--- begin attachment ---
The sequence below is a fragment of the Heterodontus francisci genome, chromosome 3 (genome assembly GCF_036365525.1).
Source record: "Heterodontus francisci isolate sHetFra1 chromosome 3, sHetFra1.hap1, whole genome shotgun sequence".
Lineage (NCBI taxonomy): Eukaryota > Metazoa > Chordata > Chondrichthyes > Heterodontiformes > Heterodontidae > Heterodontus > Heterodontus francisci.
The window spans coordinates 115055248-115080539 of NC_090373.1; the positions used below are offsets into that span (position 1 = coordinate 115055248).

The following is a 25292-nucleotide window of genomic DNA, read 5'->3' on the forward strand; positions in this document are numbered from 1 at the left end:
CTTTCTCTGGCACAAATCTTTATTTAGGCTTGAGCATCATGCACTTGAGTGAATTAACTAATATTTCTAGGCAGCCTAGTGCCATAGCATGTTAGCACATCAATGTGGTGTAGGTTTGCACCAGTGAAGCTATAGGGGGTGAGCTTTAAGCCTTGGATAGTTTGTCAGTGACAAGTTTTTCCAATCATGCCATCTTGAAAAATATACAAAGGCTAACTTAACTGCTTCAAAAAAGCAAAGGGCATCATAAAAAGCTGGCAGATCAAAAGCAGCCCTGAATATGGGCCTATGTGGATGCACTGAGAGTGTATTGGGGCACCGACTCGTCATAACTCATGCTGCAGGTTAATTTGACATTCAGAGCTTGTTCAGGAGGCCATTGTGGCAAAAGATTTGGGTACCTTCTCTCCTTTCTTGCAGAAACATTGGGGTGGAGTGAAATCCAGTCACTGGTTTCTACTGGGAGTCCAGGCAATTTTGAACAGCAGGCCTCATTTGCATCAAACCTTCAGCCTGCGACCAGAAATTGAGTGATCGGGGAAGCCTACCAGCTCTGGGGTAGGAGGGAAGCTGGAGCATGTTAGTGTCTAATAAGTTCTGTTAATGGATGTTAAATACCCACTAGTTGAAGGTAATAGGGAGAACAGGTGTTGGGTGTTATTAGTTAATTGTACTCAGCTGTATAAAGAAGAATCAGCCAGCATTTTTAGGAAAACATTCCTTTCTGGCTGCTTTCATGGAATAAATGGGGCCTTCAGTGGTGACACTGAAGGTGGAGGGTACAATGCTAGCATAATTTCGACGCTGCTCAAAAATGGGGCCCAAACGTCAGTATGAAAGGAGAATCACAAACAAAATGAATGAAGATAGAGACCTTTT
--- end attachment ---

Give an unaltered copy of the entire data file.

The sequence below is a fragment of the Heterodontus francisci genome, chromosome 3 (genome assembly GCF_036365525.1).
Source record: "Heterodontus francisci isolate sHetFra1 chromosome 3, sHetFra1.hap1, whole genome shotgun sequence".
Lineage (NCBI taxonomy): Eukaryota > Metazoa > Chordata > Chondrichthyes > Heterodontiformes > Heterodontidae > Heterodontus > Heterodontus francisci.
The window spans coordinates 115055248-115080539 of NC_090373.1; the positions used below are offsets into that span (position 1 = coordinate 115055248).

The following is a 25292-nucleotide window of genomic DNA, read 5'->3' on the forward strand; positions in this document are numbered from 1 at the left end:
CTTTCTCTGGCACAAATCTTTATTTAGGCTTGAGCATCATGCACTTGAGTGAATTAACTAATATTTCTAGGCAGCCTAGTGCCATAGCATGTTAGCACATCAATGTGGTGTAGGTTTGCACCAGTGAAGCTATAGGGGGTGAGCTTTAAGCCTTGGATAGTTTGTCAGTGACAAGTTTTTCCAATCATGCCATCTTGAAAAATATACAAAGGCTAACTTAACTGCTTCAAAAAAGCAAAGGGCATCATAAAAAGCTGGCAGATCAAAAGCAGCCCTGAATATGGGCCTATGTGGATGCACTGAGAGTGTATTGGGGCACCGACTCGTCATAACTCATGCTGCAGGTTAATTTGACATTCAGAGCTTGTTCAGGAGGCCATTGTGGCAAAAGATTTGGGTACCTTCTCTCCTTTCTTGCAGAAACATTGGGGTGGAGTGAAATCCAGTCACTGGTTTCTACTGGGAGTCCAGGCAATTTTGAACAGCAGGCCTCATTTGCATCAAACCTTCAGCCTGCGACCAGAAATTGAGTGATCGGGGAAGCCTACCAGCTCTGGGGTAGGAGGGAAGCTGGAGCATGTTAGTGTCTAATAAGTTCTGTTAATGGATGTTAAATACCCACTAGTTGAAGGTAATAGGGAGAACAGGTGTTGGGTGTTATTAGTTAATTGTACTCAGCTGTATAAAGAAGAATCAGCCAGCATTTTTAGGAAAACATTCCTTTCTGGCTGCTTTCATGGAATAAATGGGGCCTTCAGTGGTGACACTGAAGGTGGAGGGTACAATGCTAGCATAATTTCGACGCTGCTCAAAAATGGGGCCCAAACGTCAGTATGAAAGGAGAATCACAAACAAAATGAATGAAGATAGAGACCTTTT